Pink Ladies

Sometime in between the Miami Man (my first half Ironman in 2009) and the 70.3 Miami (2010 and a complete disaster, not MY race but THE race–more on that another time), I became more and more obsessed with the bike portion of the racing.  I LOVED riding my bike and was slowly believing I could be better at it.  I would see the large peletons of cyclists ride around the Key and I wanted to be one of them:

 

But, as you can see, they were not on TT bikes, they were on pimped out road bikes (theride in the video takes place EVERY week!! and a slightly smaller version everyday EXCEPT Monday–since, everyone needs a rest day).  I started researching bike racing, and what one needed.  I realized that to race a road bike I needed, well, a road bike AND (I had decided) a team.  I saw the roadies talking, laughing, having a good time, stopping and drinking expresso after completing several circuits around KB in race mode in their matchy-matchy pro looking team kits.  And then I saw solo tri geeks (like me) in aero bars, anti social, hammering towards no real purpose and NEVER having a smile.

Me (in pink) tri-geeking-out after racing the Miami Man with Danish and friend TFed

After much consideration, and talking with Danish, I decided I would purchase a road bike after completing the Miami Man.  I felt bad to just up and abandon Pinky (my name for my TT bike), but knew it was what I needed to take my enjoyment of the sport of cycling to the next level.  Naturally, my road bike could not be any other color than pink. You see, product helps motivate me– I am pretty much a marketing team’s dream consumer.  For example, to aid in my running I bought cute running skirts.  For Triathlon, my awesome hot pink camoflage TT bike:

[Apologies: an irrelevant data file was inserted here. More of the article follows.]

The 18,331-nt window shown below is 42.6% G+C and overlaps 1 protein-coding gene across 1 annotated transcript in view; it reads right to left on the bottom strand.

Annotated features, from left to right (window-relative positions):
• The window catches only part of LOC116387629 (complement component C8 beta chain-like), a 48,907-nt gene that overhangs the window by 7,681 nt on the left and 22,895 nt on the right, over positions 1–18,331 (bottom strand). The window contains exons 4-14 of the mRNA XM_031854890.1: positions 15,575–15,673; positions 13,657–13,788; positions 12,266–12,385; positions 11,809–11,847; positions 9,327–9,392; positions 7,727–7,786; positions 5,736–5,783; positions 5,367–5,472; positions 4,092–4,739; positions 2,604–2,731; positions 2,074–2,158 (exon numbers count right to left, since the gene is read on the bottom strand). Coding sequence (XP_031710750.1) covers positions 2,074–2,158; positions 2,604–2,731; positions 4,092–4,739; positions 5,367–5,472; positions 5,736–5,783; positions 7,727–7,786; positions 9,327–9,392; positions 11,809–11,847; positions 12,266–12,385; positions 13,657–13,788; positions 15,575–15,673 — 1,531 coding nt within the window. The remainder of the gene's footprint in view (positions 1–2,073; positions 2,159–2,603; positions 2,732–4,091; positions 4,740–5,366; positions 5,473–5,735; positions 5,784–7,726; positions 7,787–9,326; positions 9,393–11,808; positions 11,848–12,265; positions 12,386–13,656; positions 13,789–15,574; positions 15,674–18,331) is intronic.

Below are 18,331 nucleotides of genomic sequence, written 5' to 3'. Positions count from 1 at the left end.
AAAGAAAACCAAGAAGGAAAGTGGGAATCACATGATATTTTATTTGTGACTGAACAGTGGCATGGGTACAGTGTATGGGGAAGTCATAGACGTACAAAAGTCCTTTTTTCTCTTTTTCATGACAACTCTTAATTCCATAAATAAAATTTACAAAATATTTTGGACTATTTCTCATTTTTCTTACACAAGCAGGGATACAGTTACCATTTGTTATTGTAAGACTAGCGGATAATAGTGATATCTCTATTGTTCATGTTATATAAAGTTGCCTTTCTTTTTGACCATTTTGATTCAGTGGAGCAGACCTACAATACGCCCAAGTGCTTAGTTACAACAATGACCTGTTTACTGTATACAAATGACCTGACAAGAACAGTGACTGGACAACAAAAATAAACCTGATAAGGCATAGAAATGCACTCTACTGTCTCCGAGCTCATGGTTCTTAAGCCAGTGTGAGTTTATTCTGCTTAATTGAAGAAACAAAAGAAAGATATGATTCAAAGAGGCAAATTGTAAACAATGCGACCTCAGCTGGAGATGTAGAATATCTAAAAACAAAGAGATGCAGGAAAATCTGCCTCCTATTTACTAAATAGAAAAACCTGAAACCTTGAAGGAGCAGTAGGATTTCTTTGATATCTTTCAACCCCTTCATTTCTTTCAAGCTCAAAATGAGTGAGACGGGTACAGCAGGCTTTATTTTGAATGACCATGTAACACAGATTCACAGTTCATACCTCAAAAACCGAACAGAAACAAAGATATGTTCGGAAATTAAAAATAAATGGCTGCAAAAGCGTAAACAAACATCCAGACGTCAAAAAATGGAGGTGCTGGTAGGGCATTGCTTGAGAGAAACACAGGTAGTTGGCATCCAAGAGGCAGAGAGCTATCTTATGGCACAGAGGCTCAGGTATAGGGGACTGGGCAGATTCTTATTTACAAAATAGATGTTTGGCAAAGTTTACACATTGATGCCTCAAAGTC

"Pinky"

I searched Ebay and Craigslist up, down, back, forth searching “pink road bike” and “carbon pink bike” and “pink bike.”  I would google it, in the event I should find a certain brand to search.  But my luck for finding a pink, carbon, road bike in my size (I am tall, a 54cm bike) was running out.  So,  it would have to be none other than a 6.9 WSD Project One Trek Madone (aka Rizzo)—DUH.

Rizzo 1.0

I placed the order for Rizzo 1.0 one month to the day after completing the Miami Man (November), and received her a week after Valentines Day….Riding Rizzo made me feel stronger and more confident on the bike and like I fit in with the crowds of cyclists.  Of course, this list of pointers helped.  I set goals, finishing the Pinecrest Ride (video above) on Saturdays and set out to find a team….I didn’t think it was possible to race bikes without being on a team (I had no idea that unattached was ok).  As luck would have it, the mechanic from my local shop (where I got my Project One 6.9 Trek Madone) pointed to a poster of women in pink cycling gear on the wall one day and said “with a bike like yours, you should really try and ride with these women…I think they like pink and going fast as much as you do…”

They look mean, fast, and hot....could I really fit in there? They do wear pink....

And that’s where it started.  I used to see these mysterious fast women in pink riding in the peleton in the morning, but didn’t know how to find them (or how to catch them)….I know was setting out on a search to find THE team I belonged on…

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